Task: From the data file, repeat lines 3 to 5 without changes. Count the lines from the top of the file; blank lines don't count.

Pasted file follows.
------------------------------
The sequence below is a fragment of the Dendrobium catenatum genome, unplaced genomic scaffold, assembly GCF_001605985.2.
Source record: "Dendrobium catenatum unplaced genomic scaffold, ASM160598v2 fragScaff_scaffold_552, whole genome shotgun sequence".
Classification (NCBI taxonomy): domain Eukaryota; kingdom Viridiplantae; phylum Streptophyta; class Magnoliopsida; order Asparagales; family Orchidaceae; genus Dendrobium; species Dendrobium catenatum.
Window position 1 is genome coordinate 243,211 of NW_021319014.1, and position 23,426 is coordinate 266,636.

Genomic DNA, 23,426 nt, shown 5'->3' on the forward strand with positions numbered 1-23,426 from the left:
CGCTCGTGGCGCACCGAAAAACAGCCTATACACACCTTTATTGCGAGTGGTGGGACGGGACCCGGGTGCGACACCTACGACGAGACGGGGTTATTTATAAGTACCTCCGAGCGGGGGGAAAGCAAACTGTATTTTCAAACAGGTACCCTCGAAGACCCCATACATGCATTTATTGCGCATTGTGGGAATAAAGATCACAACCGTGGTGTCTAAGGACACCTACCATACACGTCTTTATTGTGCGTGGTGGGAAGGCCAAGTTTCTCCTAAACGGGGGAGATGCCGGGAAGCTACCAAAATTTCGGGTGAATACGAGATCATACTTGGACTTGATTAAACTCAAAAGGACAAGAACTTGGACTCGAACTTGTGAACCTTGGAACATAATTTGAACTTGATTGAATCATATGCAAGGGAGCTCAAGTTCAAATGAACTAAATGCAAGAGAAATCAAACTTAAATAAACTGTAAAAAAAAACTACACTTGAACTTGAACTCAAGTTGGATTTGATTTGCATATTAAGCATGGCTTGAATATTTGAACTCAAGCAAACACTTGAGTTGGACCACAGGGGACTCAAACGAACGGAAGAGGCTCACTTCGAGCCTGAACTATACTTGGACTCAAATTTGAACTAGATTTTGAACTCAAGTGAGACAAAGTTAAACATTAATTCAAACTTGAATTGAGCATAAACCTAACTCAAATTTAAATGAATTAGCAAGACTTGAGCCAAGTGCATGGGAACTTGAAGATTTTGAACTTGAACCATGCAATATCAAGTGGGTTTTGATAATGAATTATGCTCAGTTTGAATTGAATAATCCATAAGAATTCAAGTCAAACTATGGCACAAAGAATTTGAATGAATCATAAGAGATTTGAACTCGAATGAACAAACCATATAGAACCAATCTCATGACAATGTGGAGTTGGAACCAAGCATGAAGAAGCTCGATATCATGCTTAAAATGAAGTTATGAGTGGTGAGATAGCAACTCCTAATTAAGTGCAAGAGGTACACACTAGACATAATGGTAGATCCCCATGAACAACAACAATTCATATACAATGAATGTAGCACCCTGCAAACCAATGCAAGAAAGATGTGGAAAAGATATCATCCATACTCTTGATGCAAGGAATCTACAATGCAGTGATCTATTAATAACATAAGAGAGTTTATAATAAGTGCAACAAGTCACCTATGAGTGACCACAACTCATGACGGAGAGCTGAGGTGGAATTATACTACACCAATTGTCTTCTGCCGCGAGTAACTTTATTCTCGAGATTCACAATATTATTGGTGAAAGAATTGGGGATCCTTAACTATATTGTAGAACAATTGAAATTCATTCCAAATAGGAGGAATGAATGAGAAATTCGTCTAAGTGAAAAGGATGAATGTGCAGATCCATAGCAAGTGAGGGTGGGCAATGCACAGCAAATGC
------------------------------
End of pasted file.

Classification (NCBI taxonomy): domain Eukaryota; kingdom Viridiplantae; phylum Streptophyta; class Magnoliopsida; order Asparagales; family Orchidaceae; genus Dendrobium; species Dendrobium catenatum.
Window position 1 is genome coordinate 243,211 of NW_021319014.1, and position 23,426 is coordinate 266,636.

Genomic DNA, 23,426 nt, shown 5'->3' on the forward strand with positions numbered 1-23,426 from the left: